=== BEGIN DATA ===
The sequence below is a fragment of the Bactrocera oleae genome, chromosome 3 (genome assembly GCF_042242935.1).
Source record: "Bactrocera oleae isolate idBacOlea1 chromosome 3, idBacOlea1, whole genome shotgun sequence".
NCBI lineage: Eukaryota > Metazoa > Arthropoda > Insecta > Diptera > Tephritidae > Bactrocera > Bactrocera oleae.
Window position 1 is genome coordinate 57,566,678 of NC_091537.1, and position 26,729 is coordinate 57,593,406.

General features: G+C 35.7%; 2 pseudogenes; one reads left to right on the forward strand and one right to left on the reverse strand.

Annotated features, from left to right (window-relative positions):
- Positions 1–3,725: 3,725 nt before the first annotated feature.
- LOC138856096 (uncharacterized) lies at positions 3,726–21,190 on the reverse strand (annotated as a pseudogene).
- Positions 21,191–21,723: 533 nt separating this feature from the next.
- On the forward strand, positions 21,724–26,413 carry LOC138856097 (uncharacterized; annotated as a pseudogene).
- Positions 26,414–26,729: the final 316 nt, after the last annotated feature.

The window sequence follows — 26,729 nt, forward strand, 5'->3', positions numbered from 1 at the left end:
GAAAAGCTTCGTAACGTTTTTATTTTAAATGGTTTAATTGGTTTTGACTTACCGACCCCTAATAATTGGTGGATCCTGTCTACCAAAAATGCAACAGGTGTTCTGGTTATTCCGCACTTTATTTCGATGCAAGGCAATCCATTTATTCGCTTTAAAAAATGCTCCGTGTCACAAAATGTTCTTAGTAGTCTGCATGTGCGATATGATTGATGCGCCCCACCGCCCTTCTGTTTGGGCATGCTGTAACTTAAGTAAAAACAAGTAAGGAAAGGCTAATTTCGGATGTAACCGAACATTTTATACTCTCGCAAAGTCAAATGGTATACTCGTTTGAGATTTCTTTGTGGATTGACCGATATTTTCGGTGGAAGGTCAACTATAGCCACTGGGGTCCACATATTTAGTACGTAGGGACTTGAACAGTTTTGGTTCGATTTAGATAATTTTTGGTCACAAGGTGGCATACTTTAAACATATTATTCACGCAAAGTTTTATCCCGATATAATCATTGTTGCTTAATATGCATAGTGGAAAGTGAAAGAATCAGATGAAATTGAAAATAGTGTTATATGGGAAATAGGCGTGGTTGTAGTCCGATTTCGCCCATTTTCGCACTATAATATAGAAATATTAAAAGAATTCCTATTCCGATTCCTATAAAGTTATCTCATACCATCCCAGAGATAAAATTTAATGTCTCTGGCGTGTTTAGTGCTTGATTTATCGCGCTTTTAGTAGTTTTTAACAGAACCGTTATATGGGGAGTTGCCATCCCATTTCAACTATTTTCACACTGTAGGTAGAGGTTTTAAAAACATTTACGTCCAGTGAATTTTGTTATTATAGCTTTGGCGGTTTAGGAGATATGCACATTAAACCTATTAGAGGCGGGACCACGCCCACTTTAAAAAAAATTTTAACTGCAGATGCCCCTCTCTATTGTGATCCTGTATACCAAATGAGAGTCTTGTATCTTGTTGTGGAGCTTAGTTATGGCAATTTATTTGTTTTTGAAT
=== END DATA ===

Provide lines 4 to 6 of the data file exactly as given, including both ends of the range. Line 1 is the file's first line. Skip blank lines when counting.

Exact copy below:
Window position 1 is genome coordinate 57,566,678 of NC_091537.1, and position 26,729 is coordinate 57,593,406.

General features: G+C 35.7%; 2 pseudogenes; one reads left to right on the forward strand and one right to left on the reverse strand.

Annotated features, from left to right (window-relative positions):